The Smallest Church in America sits in McIntosh County, Georgia, about forty minutes south of Savannah, just off Interstate Exit 67.
The ten-by-fifteen cinderblock structure is tucked in the deepwoods, nestled among miles of kudzu. There is a steel cross mounted on the roof. A flagpole out front clangs gently in a faint breeze.
I pull into the parking lot alongside a lone rusty truck with a camper shell. In the front passenger seat of the idling truck is a boy, clutching a stuffed animal.
The vehicle is loaded with junk. Lots of junk. And through the camper shell windows I can see a made-up mattress with some pillows. It looks like someone is living in this vehicle.
I wave to the boy. He waves back. He looks Latino, maybe four or five years old.
I approach the tiny church only to find someone seated inside. It’s a woman. Her head is in her hands. She must be the boy’s mother. I suddenly feel awkward about invading someone’s privacy so I turn to walk back to my vehicle and give her space.
But when the woman hears my feet make noise she shoots up from her seat. She quickly makes the Sign of the Cross in the doorway before leaving the building.
When we pass each other I can see she is Latina, like the kid, with delicate features, caramel skin, and midnight hair. I can also see that she is young. And she has a black eye.
I am no expert, but black eyes don’t usually appear without outside help.
“Hi,” I say to her.
The woman smiles nervously. She’s missing a front tooth, too. And I notice her bottom lip is split open.
“Hello,” she says with a heavy Spanish accent. “Sorry I take so long.”
“No hay bronca,” I say.
I learned this phrase from Alejandro, my former construction coworker and beer-swilling protege. The phrase is Mexican slang for “Ain’t no thang,” or “No problem.”
My response makes her smile because it’s not every day you hear a dorky redneck gringo slinging around Mexicano slang without a license.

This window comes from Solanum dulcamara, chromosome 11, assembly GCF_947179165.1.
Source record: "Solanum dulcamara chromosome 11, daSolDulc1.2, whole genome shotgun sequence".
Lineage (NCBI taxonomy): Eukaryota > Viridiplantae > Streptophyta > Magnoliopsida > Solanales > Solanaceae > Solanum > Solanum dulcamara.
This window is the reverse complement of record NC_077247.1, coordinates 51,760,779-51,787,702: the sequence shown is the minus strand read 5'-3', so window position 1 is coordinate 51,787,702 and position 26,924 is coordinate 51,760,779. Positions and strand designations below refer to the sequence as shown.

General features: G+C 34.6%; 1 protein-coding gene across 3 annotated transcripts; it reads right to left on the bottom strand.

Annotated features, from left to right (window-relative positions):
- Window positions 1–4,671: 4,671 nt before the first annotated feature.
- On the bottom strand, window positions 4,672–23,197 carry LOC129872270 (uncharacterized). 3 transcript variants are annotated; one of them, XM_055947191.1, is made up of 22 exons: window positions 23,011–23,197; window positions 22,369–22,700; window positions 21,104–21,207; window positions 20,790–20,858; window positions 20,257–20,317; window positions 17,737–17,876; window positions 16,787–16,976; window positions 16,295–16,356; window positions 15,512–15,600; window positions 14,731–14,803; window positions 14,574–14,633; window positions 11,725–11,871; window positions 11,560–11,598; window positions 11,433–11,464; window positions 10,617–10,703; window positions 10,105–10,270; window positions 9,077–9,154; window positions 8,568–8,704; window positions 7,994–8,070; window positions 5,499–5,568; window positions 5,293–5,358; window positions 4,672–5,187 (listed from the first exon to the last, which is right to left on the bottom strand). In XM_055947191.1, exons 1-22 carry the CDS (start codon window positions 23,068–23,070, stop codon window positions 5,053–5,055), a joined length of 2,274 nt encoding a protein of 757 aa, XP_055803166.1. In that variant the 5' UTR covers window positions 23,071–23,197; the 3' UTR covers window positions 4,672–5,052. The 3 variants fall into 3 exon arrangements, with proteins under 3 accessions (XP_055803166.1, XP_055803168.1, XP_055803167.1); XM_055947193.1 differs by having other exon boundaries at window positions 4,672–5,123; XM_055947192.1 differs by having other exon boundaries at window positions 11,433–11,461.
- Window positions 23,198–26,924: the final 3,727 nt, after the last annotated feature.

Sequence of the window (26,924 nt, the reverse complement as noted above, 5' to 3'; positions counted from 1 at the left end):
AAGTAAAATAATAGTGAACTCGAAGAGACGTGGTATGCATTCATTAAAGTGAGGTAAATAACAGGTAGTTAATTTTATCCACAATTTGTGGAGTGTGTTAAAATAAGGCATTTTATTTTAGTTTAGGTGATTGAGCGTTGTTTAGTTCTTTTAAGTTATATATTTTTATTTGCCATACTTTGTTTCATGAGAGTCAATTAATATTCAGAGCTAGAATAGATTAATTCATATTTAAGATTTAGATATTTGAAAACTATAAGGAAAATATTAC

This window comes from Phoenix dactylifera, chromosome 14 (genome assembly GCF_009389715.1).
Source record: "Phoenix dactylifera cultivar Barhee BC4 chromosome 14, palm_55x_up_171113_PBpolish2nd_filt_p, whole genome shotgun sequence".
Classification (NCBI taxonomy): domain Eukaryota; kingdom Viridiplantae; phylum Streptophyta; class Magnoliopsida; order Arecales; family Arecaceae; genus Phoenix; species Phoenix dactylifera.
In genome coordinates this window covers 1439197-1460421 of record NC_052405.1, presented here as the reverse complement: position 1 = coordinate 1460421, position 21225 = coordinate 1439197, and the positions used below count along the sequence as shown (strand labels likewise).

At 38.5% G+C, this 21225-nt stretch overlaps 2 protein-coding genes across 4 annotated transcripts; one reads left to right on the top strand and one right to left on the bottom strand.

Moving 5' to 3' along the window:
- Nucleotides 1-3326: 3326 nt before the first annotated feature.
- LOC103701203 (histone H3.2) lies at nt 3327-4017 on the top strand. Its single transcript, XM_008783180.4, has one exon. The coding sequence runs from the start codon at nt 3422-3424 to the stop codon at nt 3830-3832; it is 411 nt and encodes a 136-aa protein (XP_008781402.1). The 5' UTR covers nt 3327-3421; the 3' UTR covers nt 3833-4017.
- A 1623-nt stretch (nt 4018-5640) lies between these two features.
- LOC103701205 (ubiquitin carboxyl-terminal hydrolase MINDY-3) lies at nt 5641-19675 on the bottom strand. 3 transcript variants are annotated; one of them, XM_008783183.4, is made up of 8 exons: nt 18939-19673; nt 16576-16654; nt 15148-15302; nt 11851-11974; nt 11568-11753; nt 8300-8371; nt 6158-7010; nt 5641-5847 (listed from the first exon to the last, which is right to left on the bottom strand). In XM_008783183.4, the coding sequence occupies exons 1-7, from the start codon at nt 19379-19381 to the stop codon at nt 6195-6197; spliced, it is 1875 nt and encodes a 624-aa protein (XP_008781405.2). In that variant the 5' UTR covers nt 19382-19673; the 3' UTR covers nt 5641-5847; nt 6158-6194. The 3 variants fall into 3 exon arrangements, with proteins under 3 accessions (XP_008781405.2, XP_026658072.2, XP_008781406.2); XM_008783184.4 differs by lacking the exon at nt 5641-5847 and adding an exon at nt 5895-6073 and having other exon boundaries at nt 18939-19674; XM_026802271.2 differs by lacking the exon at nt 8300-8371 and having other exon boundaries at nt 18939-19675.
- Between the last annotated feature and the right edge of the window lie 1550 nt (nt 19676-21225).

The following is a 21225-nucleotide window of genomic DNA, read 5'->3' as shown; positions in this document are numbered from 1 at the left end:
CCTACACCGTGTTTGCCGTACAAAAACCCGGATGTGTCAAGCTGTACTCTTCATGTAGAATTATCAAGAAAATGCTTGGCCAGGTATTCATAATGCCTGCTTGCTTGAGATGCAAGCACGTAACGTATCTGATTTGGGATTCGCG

Then she crawls into the vehicle with her son and gives me another weak smile. They leave the parking lot, crunching on gravel. I watch her tail lights disappear in the middle distance.
When I enter America’s tiniest sanctuary, the room is lit only by stained glass. The cinderblocks are cool to the touch even though it’s 94 outside. Upon the pulpit sits a five-inch-thick book of prayer requests and thousands of notes written by roadside visitors from around the nation.
But I never read these letters because sitting on top of the guestbook is a note handwritten that commandeers my attention. It must be hers.
And I feel my heart move sideways when I see this. Soon, I am sitting in a chair and find myself wrapped within the silence of this little house of prayer.
This shack was built in 1949 by a local service station owner named Mrs. Agnes Harper. Sister Agnes wanted her chapel to be a place where weary travelers could find rest, or shelter. The front door has never been locked, there is no key.
They say Agnes would often bring blankets to migrants who slept here, or food for the hungry. And she did this right up until the day she moved into her abiding mansion.
After Sister Agnes died, a Baptist minister named Reverend Ward took over tending the chapel. He would often find anonymous donations of clothing and dried goods left on the altar for the needy.
When the Rev died, all caretaking duties fell to Mrs. Effie Young, a salt-of-the-earth lady who reportedly “brought many a sandwich to homeless drifters.” After she retired, the baton was passed to Patrick, her son, a local truck driver.
For 72 years this one room shack has been a beacon in the Georgia hinterlands. And even when the church burnt down in 2015, after some joker indulged in a little arson, the church just wouldn’t go away.
Because you can’t kill a place like this.
Only days after the fire this chapel was already being reconstructed solely by donations. Antioch Baptist in Savannah donated the 70-some-year-old oak pulpit. The stained glass windows were created by Robin Schweitzer of Waynesboro. Ace Hardware of Eulonia donated the framing lumber.
Thousands of travelers visit the church annually. People still leave food and clothing. They also leave mementos—I found several watches, earrings, trinkets, and rosary beads.
Hundreds of thousands have left prayer requests over the years. Maybe millions. And this little piece of paper I’m looking at is only one such request.
Which is why I spend a few minutes in silence. I am speaking to the ceiling, hoping the ceiling can hear me. Hoping the words of a young woman’s prayer are drifting skyward. Hoping that help is already on the way.
Before I leave the chapel, I cross myself. I’m not Catholic; I’m not even particularly religious. But I hope this small gesture will improve a poor gringo’s chances of being heard. For my prayer is simple.
Protect them, Lord. Por favor.